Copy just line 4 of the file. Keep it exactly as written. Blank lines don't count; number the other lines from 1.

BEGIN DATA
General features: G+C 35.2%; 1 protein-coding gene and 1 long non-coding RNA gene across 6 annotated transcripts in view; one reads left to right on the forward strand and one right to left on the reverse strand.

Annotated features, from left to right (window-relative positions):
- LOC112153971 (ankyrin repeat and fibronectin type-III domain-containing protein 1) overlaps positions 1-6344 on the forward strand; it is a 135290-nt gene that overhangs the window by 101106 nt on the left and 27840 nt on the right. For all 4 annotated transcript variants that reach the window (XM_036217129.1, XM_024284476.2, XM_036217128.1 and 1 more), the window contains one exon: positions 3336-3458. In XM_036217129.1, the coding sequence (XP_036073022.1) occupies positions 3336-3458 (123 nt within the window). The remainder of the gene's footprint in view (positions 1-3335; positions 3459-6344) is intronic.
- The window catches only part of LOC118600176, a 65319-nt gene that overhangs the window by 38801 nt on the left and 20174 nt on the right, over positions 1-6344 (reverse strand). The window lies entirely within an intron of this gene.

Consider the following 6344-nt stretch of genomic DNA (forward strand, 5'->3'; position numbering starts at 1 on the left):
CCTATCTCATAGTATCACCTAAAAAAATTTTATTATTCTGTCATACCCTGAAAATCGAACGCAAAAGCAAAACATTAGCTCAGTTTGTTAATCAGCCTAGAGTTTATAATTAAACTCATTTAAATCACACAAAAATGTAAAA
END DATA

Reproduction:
- The window catches only part of LOC118600176, a 65319-nt gene that overhangs the window by 38801 nt on the left and 20174 nt on the right, over positions 1-6344 (reverse strand). The window lies entirely within an intron of this gene.